Funding is just a start

In the staffroom at Elsecar Holy Trinity primary, teachers discuss how they will use extra classroom assistants promised by the Government.

"They could do the photocopying, free teachers from mundane jobs and let them concentrate on teaching," says Dave Pannett, head of the Barnsley primary.

But Angela Smith, who teaches Years 3 and 4, suggests assistants alone will not solve teachers' problems.

"It's the workload at home - the planning and marking - that's driving teachers away. Primary schools need to have non-contact time."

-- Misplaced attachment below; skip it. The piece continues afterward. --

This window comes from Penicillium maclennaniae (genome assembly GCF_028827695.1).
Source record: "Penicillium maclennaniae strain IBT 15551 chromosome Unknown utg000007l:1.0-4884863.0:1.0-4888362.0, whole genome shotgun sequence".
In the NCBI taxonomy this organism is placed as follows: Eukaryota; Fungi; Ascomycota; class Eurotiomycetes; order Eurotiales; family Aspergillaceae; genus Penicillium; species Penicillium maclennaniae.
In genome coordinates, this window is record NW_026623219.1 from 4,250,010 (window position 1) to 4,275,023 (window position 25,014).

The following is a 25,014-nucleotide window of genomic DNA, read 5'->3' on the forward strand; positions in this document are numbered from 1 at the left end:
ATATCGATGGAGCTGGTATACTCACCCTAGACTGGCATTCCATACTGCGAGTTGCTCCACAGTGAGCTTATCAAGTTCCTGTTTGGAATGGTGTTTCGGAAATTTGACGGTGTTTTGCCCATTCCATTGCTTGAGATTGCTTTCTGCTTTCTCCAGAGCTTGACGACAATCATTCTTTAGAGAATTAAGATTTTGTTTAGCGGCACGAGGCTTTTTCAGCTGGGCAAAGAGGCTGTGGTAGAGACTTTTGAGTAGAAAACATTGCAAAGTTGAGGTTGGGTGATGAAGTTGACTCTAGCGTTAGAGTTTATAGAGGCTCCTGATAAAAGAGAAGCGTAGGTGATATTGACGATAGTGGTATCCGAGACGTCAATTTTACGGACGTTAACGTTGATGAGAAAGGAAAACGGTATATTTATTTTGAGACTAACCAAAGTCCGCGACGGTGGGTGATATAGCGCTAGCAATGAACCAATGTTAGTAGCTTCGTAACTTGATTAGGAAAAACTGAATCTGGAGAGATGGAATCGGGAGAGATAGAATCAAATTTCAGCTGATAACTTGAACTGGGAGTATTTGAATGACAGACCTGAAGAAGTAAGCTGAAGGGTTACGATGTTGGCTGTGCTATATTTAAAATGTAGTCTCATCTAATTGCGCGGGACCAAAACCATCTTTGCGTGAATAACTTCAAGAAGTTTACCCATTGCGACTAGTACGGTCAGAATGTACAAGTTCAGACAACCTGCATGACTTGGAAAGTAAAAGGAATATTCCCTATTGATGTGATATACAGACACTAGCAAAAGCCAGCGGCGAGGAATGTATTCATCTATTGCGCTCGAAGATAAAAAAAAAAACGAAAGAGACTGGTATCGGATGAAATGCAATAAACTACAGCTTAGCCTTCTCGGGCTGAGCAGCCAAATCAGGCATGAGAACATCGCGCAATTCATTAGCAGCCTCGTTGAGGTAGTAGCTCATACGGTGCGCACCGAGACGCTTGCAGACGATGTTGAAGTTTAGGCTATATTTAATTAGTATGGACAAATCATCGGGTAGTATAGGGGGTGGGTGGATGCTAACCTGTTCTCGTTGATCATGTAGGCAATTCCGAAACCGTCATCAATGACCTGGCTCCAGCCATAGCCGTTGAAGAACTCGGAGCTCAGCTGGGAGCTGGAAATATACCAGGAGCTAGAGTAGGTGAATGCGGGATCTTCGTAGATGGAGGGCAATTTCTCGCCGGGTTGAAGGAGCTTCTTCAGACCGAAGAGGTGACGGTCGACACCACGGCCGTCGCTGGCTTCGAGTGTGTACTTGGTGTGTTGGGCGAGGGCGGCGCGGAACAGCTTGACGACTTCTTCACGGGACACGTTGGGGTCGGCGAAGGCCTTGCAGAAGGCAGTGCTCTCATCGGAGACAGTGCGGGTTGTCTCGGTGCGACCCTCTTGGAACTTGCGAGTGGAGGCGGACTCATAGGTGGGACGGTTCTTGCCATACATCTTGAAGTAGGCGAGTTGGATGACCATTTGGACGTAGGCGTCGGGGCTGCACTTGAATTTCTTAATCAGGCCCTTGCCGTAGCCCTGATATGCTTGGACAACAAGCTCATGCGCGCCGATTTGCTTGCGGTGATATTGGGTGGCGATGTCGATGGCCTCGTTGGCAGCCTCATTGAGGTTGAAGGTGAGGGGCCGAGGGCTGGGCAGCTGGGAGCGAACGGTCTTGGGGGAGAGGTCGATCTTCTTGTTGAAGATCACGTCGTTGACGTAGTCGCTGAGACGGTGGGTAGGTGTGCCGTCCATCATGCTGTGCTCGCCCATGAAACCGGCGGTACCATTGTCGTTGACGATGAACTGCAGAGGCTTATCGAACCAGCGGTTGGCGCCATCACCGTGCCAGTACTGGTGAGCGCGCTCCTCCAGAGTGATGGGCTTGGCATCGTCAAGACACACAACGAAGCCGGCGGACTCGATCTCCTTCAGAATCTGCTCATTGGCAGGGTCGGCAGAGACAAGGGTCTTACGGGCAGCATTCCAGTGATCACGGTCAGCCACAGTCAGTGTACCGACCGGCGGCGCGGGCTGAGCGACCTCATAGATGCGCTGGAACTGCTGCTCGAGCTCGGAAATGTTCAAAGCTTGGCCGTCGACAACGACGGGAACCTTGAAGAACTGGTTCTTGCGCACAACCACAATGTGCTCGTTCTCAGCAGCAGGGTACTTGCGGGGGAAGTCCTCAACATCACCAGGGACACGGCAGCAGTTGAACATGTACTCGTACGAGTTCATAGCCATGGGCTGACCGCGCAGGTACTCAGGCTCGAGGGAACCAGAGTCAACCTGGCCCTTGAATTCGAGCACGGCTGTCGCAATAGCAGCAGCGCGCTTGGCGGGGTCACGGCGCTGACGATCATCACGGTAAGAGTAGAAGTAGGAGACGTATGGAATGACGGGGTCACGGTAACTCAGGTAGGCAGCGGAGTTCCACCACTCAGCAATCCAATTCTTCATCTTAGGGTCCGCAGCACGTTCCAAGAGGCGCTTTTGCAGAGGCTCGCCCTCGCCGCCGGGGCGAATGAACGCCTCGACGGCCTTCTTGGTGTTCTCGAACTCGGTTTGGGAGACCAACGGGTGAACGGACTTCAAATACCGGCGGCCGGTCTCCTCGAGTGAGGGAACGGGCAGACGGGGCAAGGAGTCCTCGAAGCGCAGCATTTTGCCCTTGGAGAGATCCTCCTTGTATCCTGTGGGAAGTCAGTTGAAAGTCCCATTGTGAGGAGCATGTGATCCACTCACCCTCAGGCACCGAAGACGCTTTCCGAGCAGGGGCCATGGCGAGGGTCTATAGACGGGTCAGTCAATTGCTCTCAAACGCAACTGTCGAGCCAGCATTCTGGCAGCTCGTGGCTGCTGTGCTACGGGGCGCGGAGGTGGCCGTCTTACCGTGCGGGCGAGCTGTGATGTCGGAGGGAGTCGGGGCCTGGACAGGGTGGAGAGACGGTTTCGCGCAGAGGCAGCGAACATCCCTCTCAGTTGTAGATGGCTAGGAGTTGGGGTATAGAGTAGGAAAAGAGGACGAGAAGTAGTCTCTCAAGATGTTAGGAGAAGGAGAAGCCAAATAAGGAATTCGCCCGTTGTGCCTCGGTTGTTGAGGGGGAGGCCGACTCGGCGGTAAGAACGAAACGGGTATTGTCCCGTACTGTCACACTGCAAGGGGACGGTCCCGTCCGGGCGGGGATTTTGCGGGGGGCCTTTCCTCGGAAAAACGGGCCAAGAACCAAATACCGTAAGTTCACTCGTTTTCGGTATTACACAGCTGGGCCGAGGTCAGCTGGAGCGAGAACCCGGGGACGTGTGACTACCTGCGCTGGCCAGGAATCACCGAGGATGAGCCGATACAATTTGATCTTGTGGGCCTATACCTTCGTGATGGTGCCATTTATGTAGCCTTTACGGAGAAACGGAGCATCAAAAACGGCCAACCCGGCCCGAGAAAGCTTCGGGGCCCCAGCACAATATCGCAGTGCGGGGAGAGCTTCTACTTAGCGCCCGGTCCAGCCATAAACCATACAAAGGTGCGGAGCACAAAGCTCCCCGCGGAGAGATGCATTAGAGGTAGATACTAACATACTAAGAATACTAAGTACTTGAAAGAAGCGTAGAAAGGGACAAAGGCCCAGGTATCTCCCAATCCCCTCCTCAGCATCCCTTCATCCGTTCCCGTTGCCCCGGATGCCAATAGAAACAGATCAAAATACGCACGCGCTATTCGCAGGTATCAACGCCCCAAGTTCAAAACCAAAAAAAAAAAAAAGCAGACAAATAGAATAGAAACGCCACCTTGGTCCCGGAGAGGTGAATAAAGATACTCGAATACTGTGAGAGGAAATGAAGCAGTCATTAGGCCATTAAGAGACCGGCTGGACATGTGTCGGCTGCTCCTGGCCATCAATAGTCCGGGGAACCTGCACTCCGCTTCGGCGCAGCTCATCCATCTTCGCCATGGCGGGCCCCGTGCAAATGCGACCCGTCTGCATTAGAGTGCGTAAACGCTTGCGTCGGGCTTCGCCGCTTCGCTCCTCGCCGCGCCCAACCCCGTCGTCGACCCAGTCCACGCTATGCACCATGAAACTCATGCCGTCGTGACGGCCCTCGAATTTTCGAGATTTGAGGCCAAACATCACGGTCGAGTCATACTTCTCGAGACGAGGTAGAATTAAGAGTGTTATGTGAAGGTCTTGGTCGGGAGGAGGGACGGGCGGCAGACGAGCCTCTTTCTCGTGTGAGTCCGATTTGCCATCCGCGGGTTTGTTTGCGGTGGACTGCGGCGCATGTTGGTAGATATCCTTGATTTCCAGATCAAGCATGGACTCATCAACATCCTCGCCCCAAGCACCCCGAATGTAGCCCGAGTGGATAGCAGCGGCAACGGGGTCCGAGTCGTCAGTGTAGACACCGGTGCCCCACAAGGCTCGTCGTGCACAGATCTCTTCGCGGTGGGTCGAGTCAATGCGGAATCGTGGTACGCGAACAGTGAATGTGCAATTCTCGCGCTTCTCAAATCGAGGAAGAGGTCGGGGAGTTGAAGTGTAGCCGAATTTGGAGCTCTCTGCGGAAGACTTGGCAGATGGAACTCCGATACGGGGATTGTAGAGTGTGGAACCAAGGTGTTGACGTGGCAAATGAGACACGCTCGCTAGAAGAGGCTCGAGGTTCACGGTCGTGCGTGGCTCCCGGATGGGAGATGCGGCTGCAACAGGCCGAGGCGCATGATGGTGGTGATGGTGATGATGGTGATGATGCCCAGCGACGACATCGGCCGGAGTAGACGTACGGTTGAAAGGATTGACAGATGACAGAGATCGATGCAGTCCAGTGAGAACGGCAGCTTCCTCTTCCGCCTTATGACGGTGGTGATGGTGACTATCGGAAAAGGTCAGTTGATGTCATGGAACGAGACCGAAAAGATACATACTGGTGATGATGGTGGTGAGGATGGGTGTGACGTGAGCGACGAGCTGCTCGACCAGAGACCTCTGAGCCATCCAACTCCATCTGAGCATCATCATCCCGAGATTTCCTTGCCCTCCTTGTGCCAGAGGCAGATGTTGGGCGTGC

Mrs Smith backs the school's plan to use the extra pound;10,000 it will get next year to help fund a "floating teacher", with no classroom responsibility, who could provide occasional relief for class teachers.

But Mr Pannett says funding alone will not solve his problems: the last advert he placed for a teacher attracted just six applicants.

He also fears extra funding will be ringfenced for specific purposes, stopping him using it where it is needed most. He is sceptical, for example, of plans to invest in truancy sweeps. "The majority of unauthorised absence is with parental consent. It's a much broader issue than just schools."

Similarly, he believes that creating federations of schools, overseen by a "superhead", will merely be a waste of resources: primary heads, he says, like to exchange ideas on good practice anyway.

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